Joe Taslim, Jessica McNamee: 'Mortal Kombat' fights show character growth

Sub-Zero (Joe Taslim) turns ice into a deadly weapon. Photo courtesy of Warner Bros.
Sub-Zero (Joe Taslim) turns ice into a deadly weapon. Photo courtesy of Warner Bros.

LOS ANGELES, April 21 (UPI) -- The latest Mortal Kombat movie promises all the blood and gore of the groundbreaking video game. Stars Joe Taslim and Jessica McNamee said their fight scenes will tell a sophisticated story.

"It's beautiful in a fight scene when you have that story to tell, not just badass stunts," Taslim told UPI in a Zoom interview.


The 39-year-old Indonesian martial artist plays Sub-Zero, a fighter with the power to manipulate ice. Mortal Kombat introduces Sub-Zero as the Chinese warrior, Bi-Han, 500 years earlier.

Taslim said his first fight scene against Hanzo Hasashi (Hiroyuki Sanada), which opens the film, pays off in their rematch. Taslim said the audience can see that Bi-Han and Hanzo studied each other to improve their respective techniques.

"When they meet again in the final fight in the present time, they didn't want to make the same mistake," Taslim said of the fighters anticipating each other's moves.

In the present, special forces officer Sonya Blade (Jessica McNamee) is recruiting Earth's greatest warriors to defend the planet in an inter-dimensional tournament. The 34-year-old Australian actor trained in martial arts for six weeks before filming began.

After learning the choreography for her fights, McNamee said, director Simon McQuoid and the fight coordinators continued to adapt the choreography to tell the best story.


"They get amended as we went along for what looks better on camera," McNamee told UPI in a separate Zoom. "They'd add a couple more moves. They'd make it a bit more gory."

One of McNamee's fights was added to the film. Sonya's rival is Kano (Josh Lawson), a crime lord she's been chasing. The filmmakers agreed Mortal Kombat needed one more Sonya versus Kano match.

"As we were filming it, they realized that they needed to have this big rivalry end in some kind of climactic fight," McNamee said. "It's very satisfying for the audience to see them finally come to a head because they're at each other's throats the whole movie."

Mortal Kombat debuted in arcades in 1992. Its use of digitized actors and realistic blood made the game popular with players and controversial among their parents.

Taslim previously starred in brutal martial arts movies such as The Raid and The Night Comes For Us. Compared with Mortal Kombat, Taslim said, a film like The Night Comes For Us seems more violent because it takes place in the real world.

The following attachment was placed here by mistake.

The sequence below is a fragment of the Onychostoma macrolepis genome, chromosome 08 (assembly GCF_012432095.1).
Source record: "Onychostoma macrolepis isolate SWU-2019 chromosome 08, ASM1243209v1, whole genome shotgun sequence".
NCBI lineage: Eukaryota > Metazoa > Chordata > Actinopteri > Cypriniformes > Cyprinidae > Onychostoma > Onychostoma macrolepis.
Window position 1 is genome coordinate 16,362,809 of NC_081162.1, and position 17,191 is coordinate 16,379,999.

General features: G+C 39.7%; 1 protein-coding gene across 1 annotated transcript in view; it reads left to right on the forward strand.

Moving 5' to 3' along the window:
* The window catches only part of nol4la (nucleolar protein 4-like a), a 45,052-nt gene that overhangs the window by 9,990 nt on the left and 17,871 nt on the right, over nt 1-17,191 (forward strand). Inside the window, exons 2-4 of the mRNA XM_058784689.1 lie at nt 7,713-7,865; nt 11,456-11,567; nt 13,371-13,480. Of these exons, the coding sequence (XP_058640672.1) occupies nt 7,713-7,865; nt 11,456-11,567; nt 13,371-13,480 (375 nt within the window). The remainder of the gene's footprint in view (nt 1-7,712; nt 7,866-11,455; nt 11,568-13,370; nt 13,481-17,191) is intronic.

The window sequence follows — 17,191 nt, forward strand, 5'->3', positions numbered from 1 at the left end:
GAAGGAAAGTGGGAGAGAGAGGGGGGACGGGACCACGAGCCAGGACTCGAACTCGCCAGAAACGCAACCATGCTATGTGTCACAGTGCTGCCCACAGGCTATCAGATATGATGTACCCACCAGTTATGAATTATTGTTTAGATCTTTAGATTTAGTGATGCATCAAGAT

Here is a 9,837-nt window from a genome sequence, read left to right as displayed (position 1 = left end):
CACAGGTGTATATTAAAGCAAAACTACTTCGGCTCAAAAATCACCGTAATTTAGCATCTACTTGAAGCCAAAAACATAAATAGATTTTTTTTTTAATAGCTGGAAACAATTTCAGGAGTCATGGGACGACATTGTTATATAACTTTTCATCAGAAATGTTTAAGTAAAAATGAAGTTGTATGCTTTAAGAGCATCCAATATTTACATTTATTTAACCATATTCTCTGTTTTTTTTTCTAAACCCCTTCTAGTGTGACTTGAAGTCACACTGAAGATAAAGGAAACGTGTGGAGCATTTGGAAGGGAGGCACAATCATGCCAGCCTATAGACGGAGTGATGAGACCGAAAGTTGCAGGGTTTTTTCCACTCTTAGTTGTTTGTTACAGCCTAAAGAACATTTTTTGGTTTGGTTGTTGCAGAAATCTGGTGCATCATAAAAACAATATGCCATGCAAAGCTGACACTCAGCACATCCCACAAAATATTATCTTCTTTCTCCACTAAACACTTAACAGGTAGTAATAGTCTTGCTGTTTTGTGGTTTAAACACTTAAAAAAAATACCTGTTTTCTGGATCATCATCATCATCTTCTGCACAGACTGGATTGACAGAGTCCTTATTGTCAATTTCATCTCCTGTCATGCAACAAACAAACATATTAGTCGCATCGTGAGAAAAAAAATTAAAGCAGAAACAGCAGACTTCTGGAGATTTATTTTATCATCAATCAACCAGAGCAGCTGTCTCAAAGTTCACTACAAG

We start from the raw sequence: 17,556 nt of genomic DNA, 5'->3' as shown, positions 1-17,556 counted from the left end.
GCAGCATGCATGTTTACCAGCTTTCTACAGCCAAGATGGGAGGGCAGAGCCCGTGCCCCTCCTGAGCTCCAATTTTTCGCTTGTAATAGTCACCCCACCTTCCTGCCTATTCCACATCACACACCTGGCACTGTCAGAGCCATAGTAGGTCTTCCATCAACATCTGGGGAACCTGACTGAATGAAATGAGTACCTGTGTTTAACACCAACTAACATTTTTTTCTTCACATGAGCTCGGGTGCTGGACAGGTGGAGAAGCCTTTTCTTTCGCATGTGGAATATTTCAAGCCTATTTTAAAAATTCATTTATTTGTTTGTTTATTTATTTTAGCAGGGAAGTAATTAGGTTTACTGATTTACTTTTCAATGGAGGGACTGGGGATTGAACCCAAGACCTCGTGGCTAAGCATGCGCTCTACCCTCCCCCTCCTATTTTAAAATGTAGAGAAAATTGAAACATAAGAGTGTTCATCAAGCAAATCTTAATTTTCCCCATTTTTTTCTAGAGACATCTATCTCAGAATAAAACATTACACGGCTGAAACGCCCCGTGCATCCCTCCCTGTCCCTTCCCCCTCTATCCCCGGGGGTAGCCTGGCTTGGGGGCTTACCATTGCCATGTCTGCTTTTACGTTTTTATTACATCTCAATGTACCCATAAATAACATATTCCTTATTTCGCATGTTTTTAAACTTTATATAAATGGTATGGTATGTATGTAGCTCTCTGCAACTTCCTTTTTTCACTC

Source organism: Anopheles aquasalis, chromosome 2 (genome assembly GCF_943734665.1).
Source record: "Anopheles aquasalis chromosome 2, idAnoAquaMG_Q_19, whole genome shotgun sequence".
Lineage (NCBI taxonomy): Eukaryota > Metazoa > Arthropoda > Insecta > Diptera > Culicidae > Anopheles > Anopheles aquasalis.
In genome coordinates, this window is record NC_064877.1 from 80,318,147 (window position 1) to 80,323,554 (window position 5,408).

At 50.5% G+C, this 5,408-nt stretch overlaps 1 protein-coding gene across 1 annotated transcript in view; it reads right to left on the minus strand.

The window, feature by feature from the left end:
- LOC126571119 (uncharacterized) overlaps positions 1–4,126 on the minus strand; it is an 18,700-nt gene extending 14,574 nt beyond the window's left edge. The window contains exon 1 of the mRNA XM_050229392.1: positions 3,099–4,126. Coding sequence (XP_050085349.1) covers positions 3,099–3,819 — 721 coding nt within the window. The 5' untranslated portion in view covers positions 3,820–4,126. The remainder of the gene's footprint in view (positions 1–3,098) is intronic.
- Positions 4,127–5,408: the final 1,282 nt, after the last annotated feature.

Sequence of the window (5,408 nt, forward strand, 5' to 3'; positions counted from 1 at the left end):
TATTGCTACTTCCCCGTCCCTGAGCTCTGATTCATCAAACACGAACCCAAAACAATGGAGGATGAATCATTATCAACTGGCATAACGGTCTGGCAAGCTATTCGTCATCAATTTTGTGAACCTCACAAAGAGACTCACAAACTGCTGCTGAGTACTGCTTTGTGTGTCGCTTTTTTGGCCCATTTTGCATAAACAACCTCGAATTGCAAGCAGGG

"It's not a fantasy with super powers," Taslim said. "That's why it feels real when everything happens in the movie."


The first Mortal Kombat movie adaptation in 1995 was rated PG-13, and eliminated the blood and dismemberment from the game to achieve that rating. The new movie is rated R and recreates the game's mayhem more graphically, and updates the characters' iconic costumes.

Taslim had to learn to move his body from within Sub-Zero's mask and armor. He said the costume was heavy, but also allowed him to wear more padding for protection.

"I cannot really spread my legs," Taslim said. "I cannot really stretch that far with my body movement."

Taslim said that costume designer Cappi Ireland modified Sub-Zero's pants so that he could kick higher.

"Everybody's just thinking about, not just the look, but the purpose of the costume," Taslim said.

Sonya's costume does not allow for much padding. It is a simple tank top with pants and boots. McNamee said the advantage of her costume was that it was low-maintenance.

"All the guys had so much to prepare, like hair and makeup and tattoos and prosthetics," McNamee said. "I was often the last one to arrive in the morning."

To help pump one another up at those early morning calls, Taslim said, cast members played the Mortal Kombat theme song, which The Immortals recorded in 1993. It was used in television ads for the video game before its inclusion in the 1995 movie. Taslim said each day, the song would be pumped out of a different actor's trailer.


"It just changed every day so we had our anthem every morning to boost our energy to fight," Taslim said.

McNamee said she still got to hear the theme song when she arrived on set.

"There were a couple of times when people would put the Mortal Kombat theme song just on their phones between takes," McNamee said. "We'd all get fired up."

Mortal Kombat opens in theaters and premieres on HBO Max Friday.

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